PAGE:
Bounded-Distance Network Creation Games

Davide Bilò, Luciano Gualà, Guido Proietti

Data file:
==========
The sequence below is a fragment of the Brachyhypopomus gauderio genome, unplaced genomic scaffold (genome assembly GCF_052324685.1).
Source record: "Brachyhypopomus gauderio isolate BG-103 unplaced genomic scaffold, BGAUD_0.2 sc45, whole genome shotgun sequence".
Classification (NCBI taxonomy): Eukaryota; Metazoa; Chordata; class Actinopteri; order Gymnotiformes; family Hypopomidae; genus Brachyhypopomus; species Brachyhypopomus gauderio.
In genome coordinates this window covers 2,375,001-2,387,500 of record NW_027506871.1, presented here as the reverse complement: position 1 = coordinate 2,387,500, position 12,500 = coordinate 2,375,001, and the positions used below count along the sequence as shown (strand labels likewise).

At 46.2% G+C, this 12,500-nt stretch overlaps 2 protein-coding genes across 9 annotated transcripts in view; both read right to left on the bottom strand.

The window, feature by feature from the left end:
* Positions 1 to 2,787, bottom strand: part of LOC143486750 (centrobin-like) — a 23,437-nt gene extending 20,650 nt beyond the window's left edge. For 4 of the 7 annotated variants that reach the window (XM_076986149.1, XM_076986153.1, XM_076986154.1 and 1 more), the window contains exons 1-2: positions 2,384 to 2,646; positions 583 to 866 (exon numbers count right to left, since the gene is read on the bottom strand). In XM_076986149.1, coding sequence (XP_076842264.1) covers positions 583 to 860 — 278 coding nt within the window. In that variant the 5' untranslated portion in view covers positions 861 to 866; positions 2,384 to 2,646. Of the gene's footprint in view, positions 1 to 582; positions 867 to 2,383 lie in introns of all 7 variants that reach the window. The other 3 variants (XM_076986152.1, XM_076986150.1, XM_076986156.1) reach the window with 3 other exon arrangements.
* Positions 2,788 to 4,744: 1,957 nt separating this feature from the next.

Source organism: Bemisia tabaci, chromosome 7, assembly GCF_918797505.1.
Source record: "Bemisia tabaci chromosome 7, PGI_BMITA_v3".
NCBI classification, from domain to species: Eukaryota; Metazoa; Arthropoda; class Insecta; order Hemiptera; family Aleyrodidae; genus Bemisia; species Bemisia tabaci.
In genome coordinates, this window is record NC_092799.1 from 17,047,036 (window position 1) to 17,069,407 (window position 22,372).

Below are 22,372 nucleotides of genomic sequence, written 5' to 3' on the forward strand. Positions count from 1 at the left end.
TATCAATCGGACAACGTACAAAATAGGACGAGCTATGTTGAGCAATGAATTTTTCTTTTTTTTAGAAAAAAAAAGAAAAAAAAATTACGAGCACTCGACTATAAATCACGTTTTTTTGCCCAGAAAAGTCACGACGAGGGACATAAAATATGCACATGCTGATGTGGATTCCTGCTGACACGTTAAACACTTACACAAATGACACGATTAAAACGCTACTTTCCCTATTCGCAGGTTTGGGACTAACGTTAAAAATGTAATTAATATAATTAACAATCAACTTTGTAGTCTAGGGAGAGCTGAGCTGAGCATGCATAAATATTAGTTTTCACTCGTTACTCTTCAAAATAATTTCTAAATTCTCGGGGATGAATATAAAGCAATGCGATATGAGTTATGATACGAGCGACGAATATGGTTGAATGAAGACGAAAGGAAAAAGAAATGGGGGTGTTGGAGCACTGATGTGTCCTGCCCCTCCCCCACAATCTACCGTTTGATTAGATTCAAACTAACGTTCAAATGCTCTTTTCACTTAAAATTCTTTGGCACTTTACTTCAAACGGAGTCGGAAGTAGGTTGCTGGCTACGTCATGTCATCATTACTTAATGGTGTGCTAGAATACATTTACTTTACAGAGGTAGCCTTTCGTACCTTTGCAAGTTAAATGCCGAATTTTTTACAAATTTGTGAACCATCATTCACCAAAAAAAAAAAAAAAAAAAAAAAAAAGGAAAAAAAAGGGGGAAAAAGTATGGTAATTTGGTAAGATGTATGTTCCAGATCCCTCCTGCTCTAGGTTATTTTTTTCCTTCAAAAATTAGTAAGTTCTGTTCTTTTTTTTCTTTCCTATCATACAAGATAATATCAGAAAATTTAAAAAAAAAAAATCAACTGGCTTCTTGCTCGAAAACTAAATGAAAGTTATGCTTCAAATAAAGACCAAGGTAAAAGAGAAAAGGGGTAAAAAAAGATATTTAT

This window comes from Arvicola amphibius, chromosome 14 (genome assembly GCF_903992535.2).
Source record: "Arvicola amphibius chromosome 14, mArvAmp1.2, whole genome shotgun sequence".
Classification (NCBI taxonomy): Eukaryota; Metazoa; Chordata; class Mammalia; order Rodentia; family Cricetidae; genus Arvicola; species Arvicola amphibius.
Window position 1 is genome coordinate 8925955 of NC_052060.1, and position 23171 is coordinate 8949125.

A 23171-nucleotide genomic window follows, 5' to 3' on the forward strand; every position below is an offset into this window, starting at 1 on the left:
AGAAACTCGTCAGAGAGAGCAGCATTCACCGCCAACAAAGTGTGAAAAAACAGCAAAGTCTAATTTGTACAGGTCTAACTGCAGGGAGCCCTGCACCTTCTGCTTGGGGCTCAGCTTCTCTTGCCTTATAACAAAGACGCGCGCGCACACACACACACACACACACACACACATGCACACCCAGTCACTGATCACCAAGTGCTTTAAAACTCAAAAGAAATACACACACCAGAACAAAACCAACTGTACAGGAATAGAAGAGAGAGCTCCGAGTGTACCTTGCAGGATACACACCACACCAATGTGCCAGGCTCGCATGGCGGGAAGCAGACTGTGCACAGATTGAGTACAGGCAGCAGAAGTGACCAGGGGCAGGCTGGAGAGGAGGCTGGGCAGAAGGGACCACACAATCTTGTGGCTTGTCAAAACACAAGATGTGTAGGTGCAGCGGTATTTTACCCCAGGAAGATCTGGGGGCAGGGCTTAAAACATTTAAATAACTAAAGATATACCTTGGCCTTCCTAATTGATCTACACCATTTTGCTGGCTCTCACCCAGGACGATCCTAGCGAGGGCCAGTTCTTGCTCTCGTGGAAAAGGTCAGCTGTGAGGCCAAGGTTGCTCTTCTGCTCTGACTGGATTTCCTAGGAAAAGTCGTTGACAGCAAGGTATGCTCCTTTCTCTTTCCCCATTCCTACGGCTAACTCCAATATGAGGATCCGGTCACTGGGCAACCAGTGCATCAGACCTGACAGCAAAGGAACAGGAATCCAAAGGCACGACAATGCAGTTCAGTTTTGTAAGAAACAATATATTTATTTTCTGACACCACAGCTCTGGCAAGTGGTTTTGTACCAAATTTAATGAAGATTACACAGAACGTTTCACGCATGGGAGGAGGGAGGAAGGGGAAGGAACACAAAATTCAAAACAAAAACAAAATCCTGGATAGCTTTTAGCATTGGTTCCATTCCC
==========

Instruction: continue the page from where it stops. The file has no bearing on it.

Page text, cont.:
A network creation game simulates a decentralized and non-cooperative building of a communication network. Informally, there are $n$ players sitting on the network nodes, which attempt to establish a reciprocal communication by activating, incurring a certain cost, any of their incident links. The goal of each player is to have all the other nodes as close as possible in the resulting network, while buying as few links as possible. According to this intuition, any model of the game must then appropriately address a balance between these two conflicting objectives. Motivated by the fact that a player might have a strong requirement about its centrality in the network, in this paper we introduce a new setting in which if a player maintains its (either maximum or average) distance to the other nodes within a given associated bound, then its cost is simply equal to the number of activated edges, otherwise its cost is unbounded. We study the problem of understanding the structure of associated pure Nash equilibria of the resulting games, that we call MaxBD and SumBD, respectively. For both games, we show that computing the best response of a player is an NP-hard problem. Next, we show that when distance bounds associated with players are non-uniform, then equilibria can be arbitrarily bad. On the other hand, for MaxBD, we show that when nodes have a uniform bound $R$ on the maximum distance, then the Price of Anarchy (PoA) is lower and upper bounded by 2 and $O(n^{\frac{1}{\lfloor\log_3 R\rfloor+1}})$ for $R \geq 3$, while for the interesting case R=2, we are able to prove that the PoA is $\Omega(\sqrt{n})$ and $O(\sqrt{n \log n})$. For the uniform SumBD we obtain similar (asymptotically) results, and moreover we show that the PoA becomes constant as soon as the bound on the average distance is $n^{\omega(\frac{1}{\sqrt{\log n}})}$.

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